What You Can’t Say About Your Boss
By all accounts – including the now infamous profile in Rolling Stone – Stanley McChrystal is a brilliant, resourceful, brave and aggressive general. So how did he manage to get himself fired?
It wasn’t because his strategy is failing, though it may be. Nor was it because of his shortcomings as a leader. Even Obama praised him for that last week for that. His failing was being disdainful and contemptuous towards the civilian diplomats and politicians in the administration with whom he was forced to work.
According to Rolling Stone, in the year he has been in charge, “he has managed to piss off almost everyone with a stake in the conflict.” But the article singles out derisive comments by his staff about Vice-President Biden, National Security Advisor Jim Jones, a “clown,” Special Representative to Afghanistan Richard Holbrooke, “a wounded animal,” and long-standing hostility towards U.S. Ambassador Karl Eikenberry. McChrystal was also critical of politicians like McCain and Kerry who, says another aide, “turn up, have a meeting with Karzai, criticize him at the airport press conference, then get back for the Sunday talk shows. Frankly, it’s not very helpful.” (See, “The Runaway General.”)
The profile makes it clear that McChrystal has a strong rebellious, anti-authoritarian streak, one that has gotten him into hot water a number of times in his career. Moreover, it is not surprising that generals engaged in combat are often hot-tempered and impatient of the restraints that impede their job. They are, after all, closer to the action and to the men whose lives are on the line.
Nor is it a bad thing that those burdened by such responsibility have the opportunity to let off steam, expressing their frustration at those who are more detached from battle, more caught up in their own careers. Indeed, it is probably a sign of his effective leadership that McChrystal was able to wield together a team that encouraged loyalty and the frank expression of feelings.
So all of this might never have become a problem if Michael Hastings, reporting for Rolling Stone, hadn’t quoted their comments so fully. On the other hand, Hastings was doing his job of covering the war and providing journalistic insights. And he was operating in a culture that more and more has come to value transparency, unfettered access to raw information and frank opinions. Indeed, it was a sign of McChrystal’s sophistication and self-confidence that he was willing to let journalists have access to the nitty-gritty details of running a war, unwilling to settle for the canned and carefully spun information they usually get.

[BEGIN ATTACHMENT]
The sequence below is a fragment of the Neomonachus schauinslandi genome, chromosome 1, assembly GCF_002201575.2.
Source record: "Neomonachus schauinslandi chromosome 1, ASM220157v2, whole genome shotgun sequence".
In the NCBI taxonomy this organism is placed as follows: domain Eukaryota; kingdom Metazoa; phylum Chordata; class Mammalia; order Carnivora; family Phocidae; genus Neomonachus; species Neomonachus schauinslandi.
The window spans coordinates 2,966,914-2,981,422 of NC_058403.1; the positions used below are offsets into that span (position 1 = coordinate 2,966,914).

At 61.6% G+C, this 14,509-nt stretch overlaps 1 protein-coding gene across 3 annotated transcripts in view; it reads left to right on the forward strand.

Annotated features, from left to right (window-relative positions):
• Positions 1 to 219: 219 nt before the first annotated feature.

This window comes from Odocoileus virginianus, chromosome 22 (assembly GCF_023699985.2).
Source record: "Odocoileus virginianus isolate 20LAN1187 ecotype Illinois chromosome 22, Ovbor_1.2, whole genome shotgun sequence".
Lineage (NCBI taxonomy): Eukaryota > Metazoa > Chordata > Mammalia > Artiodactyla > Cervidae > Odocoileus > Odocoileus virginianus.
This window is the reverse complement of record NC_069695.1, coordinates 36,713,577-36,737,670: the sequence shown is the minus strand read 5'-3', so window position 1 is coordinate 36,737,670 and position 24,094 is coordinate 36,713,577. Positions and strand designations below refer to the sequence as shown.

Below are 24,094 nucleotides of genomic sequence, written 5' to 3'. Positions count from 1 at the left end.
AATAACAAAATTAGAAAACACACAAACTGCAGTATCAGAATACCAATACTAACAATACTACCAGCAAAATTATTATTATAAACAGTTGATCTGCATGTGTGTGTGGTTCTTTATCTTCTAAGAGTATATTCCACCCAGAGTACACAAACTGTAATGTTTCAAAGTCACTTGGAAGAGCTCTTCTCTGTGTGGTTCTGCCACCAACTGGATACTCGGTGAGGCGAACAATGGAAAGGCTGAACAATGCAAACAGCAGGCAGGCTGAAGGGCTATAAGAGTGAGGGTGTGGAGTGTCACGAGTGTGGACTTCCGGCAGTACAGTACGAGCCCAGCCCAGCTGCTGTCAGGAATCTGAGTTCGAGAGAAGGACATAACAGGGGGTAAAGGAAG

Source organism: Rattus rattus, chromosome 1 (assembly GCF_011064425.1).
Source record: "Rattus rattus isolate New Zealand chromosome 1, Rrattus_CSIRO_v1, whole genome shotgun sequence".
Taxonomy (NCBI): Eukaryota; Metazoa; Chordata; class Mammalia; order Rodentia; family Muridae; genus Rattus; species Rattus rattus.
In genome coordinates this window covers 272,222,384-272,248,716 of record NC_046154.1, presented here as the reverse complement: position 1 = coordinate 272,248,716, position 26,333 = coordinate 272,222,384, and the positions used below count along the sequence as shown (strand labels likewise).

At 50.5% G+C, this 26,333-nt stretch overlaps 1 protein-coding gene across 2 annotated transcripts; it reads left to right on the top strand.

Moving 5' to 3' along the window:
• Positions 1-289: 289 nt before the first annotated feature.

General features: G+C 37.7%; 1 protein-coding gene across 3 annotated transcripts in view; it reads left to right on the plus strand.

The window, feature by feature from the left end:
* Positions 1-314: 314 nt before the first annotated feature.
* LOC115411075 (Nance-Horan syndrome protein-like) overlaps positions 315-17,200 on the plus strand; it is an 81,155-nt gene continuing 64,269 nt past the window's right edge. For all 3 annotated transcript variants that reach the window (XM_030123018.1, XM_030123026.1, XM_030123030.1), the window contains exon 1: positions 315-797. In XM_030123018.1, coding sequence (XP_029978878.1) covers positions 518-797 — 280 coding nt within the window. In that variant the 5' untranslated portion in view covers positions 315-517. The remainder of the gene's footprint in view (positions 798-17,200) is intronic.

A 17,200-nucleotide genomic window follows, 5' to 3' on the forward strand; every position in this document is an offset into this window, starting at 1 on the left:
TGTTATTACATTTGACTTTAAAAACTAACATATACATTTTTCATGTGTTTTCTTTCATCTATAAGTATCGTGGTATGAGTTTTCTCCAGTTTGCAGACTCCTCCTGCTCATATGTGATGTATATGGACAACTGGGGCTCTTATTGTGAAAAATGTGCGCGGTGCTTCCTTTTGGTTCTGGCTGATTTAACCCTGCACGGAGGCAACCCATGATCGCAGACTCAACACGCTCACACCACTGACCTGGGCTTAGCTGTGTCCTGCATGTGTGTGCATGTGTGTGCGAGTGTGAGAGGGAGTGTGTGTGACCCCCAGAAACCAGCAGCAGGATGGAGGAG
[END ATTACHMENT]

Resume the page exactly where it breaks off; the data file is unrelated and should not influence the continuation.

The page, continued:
No doubt that was also another way for him to be anti-authoritarian and unpretentious. And yet, clearly, it was also disastrous. According to Rolling Stone, he had the chance to review the article before it was published, but did not object. Once published, the President had no choice but to fire him.
Was it just McChrystal’s arrogance that made him think the truth of his raw opinions could be – or ought to be – tolerated by the administration? Or was he so angry that he didn’t care? If they couldn’t stand it, he may have thought, did he want to keep his job?
Chances are he did not think through the implications of allowing the public a candid look at his frustrations. Perhaps he did really believe in the overriding value of transparency. But, perhaps, he wanted the public to know how inept the diplomats he had to deal with were – and, in the heat of the moment, he didn’t care what the price of that disclosure might be. Maybe it was simply retaliation.